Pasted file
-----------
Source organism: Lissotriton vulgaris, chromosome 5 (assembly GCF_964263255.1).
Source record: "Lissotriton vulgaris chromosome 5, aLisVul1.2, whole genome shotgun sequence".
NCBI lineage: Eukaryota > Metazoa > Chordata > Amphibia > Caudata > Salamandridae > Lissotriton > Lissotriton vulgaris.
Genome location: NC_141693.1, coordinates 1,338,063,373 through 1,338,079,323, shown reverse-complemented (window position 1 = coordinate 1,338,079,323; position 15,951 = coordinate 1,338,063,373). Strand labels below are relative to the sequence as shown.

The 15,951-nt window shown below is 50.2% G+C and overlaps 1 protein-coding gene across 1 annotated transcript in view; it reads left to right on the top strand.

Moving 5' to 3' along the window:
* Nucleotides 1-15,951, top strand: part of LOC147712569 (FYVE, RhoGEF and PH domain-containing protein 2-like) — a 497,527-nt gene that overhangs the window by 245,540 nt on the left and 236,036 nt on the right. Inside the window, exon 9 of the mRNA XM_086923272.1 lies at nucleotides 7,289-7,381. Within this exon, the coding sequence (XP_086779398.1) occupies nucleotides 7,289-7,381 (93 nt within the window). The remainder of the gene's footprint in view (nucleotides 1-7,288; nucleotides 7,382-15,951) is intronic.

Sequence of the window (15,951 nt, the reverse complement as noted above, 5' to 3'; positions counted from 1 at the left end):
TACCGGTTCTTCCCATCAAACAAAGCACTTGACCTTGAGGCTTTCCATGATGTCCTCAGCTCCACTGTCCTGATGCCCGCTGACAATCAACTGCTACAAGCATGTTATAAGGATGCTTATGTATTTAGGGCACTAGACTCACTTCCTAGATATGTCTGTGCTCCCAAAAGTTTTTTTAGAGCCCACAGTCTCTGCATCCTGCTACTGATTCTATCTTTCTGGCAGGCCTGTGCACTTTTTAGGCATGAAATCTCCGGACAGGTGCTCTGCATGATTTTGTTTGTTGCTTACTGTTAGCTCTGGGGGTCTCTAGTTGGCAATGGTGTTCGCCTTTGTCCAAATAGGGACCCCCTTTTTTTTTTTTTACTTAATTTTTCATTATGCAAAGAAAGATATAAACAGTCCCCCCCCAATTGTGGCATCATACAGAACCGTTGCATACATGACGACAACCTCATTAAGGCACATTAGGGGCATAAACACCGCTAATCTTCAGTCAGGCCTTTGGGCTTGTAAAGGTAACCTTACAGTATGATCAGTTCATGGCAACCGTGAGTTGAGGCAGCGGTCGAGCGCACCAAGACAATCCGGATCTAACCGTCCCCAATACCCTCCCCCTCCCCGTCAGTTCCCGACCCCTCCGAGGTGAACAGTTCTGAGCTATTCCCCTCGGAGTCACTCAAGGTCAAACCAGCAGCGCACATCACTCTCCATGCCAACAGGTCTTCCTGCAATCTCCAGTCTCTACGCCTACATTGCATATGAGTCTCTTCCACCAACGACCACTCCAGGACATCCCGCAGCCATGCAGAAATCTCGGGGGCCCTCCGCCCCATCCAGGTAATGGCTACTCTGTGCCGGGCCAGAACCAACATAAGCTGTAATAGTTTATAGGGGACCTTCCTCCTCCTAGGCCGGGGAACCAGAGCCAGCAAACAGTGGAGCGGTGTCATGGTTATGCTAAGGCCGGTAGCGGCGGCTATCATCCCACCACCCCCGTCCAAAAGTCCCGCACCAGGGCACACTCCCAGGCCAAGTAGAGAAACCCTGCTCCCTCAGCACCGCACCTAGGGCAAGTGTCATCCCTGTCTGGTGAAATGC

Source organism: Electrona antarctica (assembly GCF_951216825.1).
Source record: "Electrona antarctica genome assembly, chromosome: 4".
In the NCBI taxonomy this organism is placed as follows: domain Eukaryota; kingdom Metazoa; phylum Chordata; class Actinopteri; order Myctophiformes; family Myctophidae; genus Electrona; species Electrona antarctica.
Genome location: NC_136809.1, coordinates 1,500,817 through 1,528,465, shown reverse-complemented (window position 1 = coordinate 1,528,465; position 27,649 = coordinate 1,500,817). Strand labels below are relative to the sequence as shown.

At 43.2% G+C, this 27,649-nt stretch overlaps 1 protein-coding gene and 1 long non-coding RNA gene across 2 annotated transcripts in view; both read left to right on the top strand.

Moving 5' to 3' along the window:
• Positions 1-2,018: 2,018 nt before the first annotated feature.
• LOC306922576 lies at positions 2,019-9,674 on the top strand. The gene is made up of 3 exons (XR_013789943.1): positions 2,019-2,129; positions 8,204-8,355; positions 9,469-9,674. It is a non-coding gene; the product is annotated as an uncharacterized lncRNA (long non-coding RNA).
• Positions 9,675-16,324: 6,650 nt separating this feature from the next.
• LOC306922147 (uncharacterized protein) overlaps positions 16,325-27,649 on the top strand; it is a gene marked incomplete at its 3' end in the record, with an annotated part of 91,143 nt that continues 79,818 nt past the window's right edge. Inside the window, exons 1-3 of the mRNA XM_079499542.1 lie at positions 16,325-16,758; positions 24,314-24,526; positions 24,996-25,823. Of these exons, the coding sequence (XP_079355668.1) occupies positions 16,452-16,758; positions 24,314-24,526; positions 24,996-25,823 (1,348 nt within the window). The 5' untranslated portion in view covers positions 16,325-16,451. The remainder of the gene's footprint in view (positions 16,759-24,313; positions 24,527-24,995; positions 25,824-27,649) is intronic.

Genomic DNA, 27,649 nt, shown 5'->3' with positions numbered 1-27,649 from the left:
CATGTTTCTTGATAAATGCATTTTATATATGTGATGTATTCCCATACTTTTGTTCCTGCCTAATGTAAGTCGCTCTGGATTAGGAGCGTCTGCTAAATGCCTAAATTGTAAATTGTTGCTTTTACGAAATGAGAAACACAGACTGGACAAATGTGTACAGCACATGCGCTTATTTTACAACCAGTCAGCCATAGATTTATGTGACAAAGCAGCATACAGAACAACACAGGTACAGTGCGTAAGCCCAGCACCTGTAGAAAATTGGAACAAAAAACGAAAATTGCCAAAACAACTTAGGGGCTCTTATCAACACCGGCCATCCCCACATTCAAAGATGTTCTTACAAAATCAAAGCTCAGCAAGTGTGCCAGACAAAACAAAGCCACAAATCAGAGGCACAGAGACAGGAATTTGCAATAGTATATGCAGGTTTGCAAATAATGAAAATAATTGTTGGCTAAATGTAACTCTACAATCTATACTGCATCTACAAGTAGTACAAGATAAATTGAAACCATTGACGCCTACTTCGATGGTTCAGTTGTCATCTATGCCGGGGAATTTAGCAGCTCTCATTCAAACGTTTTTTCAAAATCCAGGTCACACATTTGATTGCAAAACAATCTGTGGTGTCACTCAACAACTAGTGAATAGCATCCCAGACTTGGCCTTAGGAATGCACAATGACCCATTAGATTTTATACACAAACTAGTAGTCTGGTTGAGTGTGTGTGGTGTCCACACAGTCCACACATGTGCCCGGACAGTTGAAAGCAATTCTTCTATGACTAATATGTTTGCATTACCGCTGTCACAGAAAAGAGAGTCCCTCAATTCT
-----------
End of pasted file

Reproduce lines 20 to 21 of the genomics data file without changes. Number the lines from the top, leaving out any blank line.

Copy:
Genomic DNA, 27,649 nt, shown 5'->3' with positions numbered 1-27,649 from the left:
CATGTTTCTTGATAAATGCATTTTATATATGTGATGTATTCCCATACTTTTGTTCCTGCCTAATGTAAGTCGCTCTGGATTAGGAGCGTCTGCTAAATGCCTAAATTGTAAATTGTTGCTTTTACGAAATGAGAAACACAGACTGGACAAATGTGTACAGCACATGCGCTTATTTTACAACCAGTCAGCCATAGATTTATGTGACAAAGCAGCATACAGAACAACACAGGTACAGTGCGTAAGCCCAGCACCTGTAGAAAATTGGAACAAAAAACGAAAATTGCCAAAACAACTTAGGGGCTCTTATCAACACCGGCCATCCCCACATTCAAAGATGTTCTTACAAAATCAAAGCTCAGCAAGTGTGCCAGACAAAACAAAGCCACAAATCAGAGGCACAGAGACAGGAATTTGCAATAGTATATGCAGGTTTGCAAATAATGAAAATAATTGTTGGCTAAATGTAACTCTACAATCTATACTGCATCTACAAGTAGTACAAGATAAATTGAAACCATTGACGCCTACTTCGATGGTTCAGTTGTCATCTATGCCGGGGAATTTAGCAGCTCTCATTCAAACGTTTTTTCAAAATCCAGGTCACACATTTGATTGCAAAACAATCTGTGGTGTCACTCAACAACTAGTGAATAGCATCCCAGACTTGGCCTTAGGAATGCACAATGACCCATTAGATTTTATACACAAACTAGTAGTCTGGTTGAGTGTGTGTGGTGTCCACACAGTCCACACATGTGCCCGGACAGTTGAAAGCAATTCTTCTATGACTAATATGTTTGCATTACCGCTGTCACAGAAAAGAGAGTCCCTCAATTCT